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Chris Hipkins will stay on as leader of the Labour party (Photo: Fiona Goodall/Getty)
Chris Hipkins will stay on as leader of the Labour party (Photo: Fiona Goodall/Getty)

The BulletinNovember 8, 2023

The questions written on Labour’s blank page

Chris Hipkins will stay on as leader of the Labour party (Photo: Fiona Goodall/Getty)
Chris Hipkins will stay on as leader of the Labour party (Photo: Fiona Goodall/Getty)

Soul-searching about tax, stability, experience and the reduced strength of the Māori caucus looms for a Labour party looking to rebuild, writes Anna Rawhiti-Connell in this excerpt from The Bulletin, The Spinoff’s morning news round-up. To receive The Bulletin in full each weekday, sign up here.

Chris Hipkins remains Labour leader after secret ballot

As expected, Chris Hipkins retained his position as leader of the Labour party after the caucus met yesterday and a secret ballot was conducted. There were no other candidates for leadership of the party. Carmel Sepuloni is now Labour’s deputy after Kelvin Davis opted not to stay in the role. Sepuloni will now head to the Pacific Islands Forum in Rarotonga with National’s Gerry Brownlee. In the press conference afterwards, Hipkins was asked by media about a wealth tax. “I have also been clear with the caucus – we lost and that means we start again, and that means everything comes back onto the table – and that includes a discussion around tax,” he said.

Tax questions remerge as Hipkins enacts ‘government has ended’ caveat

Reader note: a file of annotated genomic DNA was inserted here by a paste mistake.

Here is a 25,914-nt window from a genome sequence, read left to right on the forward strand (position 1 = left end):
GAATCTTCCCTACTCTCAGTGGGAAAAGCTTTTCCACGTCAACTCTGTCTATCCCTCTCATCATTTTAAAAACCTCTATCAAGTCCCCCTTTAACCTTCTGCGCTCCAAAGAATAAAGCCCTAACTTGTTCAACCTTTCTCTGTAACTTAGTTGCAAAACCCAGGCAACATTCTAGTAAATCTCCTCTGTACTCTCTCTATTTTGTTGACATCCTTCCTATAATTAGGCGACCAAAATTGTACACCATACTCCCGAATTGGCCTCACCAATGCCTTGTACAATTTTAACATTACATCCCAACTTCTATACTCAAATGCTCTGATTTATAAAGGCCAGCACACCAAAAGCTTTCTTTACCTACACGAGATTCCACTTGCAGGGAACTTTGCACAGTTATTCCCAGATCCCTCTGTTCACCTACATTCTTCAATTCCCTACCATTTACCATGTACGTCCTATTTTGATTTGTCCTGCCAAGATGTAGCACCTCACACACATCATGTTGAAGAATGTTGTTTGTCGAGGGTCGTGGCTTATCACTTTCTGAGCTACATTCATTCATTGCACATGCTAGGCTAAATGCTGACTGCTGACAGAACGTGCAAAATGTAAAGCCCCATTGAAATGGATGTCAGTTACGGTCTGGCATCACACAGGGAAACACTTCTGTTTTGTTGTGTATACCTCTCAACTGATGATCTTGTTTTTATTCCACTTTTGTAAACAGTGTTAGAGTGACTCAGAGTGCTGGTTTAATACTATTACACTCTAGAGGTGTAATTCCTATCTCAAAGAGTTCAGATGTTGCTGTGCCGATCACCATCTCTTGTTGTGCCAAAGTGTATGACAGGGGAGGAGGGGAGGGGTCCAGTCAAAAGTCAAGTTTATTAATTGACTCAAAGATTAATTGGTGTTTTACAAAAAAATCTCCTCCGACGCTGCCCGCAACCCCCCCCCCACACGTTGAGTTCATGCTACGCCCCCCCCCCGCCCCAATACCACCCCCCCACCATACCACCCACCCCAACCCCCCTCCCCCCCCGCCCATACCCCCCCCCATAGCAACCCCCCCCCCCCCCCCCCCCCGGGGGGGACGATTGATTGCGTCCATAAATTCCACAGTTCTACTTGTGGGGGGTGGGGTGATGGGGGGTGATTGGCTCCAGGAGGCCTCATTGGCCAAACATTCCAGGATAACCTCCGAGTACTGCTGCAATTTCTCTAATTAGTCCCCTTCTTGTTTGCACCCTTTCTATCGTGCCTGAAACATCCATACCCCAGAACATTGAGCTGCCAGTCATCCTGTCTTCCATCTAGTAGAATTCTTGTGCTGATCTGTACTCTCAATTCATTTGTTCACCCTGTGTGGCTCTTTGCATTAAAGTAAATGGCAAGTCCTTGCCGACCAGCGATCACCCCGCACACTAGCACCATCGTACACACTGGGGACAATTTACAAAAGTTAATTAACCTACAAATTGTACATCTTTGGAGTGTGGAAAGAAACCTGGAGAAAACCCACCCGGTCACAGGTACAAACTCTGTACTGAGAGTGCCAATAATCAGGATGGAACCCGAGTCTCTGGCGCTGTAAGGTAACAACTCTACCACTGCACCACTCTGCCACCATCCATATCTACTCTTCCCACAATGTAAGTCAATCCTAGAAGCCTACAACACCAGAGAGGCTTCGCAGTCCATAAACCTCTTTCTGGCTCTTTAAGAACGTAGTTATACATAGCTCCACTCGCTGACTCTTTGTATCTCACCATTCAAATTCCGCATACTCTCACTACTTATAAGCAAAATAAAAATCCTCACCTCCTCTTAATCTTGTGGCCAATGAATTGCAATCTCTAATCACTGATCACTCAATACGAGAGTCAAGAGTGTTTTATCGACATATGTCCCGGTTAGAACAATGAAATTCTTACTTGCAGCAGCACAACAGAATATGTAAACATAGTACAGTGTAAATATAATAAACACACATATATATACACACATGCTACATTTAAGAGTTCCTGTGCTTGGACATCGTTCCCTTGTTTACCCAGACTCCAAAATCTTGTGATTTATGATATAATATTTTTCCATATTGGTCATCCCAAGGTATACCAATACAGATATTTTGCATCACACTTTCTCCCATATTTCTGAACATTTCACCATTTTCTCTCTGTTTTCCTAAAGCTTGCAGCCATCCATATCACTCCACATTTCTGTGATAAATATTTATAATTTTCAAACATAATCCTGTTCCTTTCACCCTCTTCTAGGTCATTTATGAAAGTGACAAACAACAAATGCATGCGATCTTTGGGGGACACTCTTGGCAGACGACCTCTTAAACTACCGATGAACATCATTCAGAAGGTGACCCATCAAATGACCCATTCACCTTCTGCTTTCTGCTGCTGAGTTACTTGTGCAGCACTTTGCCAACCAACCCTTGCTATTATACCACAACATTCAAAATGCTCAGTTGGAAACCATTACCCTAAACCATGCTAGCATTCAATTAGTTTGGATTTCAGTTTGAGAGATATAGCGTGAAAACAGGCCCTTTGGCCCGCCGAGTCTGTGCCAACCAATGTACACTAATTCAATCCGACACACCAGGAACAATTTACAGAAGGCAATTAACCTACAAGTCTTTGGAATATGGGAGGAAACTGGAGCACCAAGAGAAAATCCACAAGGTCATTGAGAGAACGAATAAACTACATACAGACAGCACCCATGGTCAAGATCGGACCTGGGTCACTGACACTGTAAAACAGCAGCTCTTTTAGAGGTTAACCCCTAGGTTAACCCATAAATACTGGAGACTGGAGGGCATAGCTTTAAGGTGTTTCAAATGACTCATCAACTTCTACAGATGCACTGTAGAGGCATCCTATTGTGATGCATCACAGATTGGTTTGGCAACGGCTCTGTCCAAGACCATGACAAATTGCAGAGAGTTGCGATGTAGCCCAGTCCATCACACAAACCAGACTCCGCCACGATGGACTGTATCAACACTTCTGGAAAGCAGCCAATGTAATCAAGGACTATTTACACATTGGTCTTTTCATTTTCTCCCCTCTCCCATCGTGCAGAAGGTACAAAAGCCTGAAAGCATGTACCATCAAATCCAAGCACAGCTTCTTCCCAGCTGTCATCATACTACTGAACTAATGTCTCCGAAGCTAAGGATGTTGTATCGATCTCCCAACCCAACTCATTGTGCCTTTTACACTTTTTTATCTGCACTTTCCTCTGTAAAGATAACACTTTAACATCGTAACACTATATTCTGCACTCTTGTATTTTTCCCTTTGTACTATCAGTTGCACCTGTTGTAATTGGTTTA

Echoing his predecessor’s ruling out of a capital gains tax and a wealth tax while leading government, Hipkins had said before the election that “under a government I lead there will be no wealth or capital gains tax after the election.” Yesterday he said that government had ended and it was now after the election. He was unwilling to say whether ruling the taxes out was a mistake. Newsroom’s Jo Moir has questioned the viability of Hipkins being able to “seriously sell a wealth or capital gains tax to voters in just a couple of years’ time without looking like a leader devoid of any political principles.” Reminding us that questions about these kinds of taxes have been swirling around for 12 years now, The Post’s Luke Malpass writes, “the fact that it continues to be a major policy in the mix suggests a lack of new thinking, over a long time, from the left-of-centre party… a capital gains tax and a wealth tax could reasonably be in the mix for some tax reform, but neither will win many votes or make New Zealand a more prosperous country.”

Experience, stability and the Māori caucus

Labour’s election loss has already seen the departure of senior Labour MPs Andrew Little and Nanania Mahuta. Yesterday, Willie Jackson reiterated his earlier comments about being unsure if he will stand in the 2026 election. As Malpass notes, the summer holidays will provide more time for reflection for other Labour MPs, and we could see further resignations. Moir writes that there will be plenty of soul-searching about what happened in the Māori electorates, where Te Pāti Māori won six out of seven seats. As Jon Stokes writes in the Herald, despite Labour having its largest ever Māori caucus during the last term, “the election result is a powerful example that Māori support must never be taken for granted.”

Full check of all voting place results after data entry errors

The Electoral Commission isn’t quite starting with a blank page but will be conducting a full check of all voting place results after data entry errors at three polling booths led to hundreds of votes being wrongly assigned to fringe parties. At two voting places in Port Waikato and one in Ilam, some party votes were recorded in the wrong row, giving hundreds of votes to the Leighton Baker Party and the New Conservatives, while National received none. It appears that the commission was only alerted to the error after a Herald investigation. Chief electoral officer Karl Le Quesne said that the number of votes involved was low and “does not affect the overall results, successful candidates or allocation of seats at all”, and the Commission has apologised.

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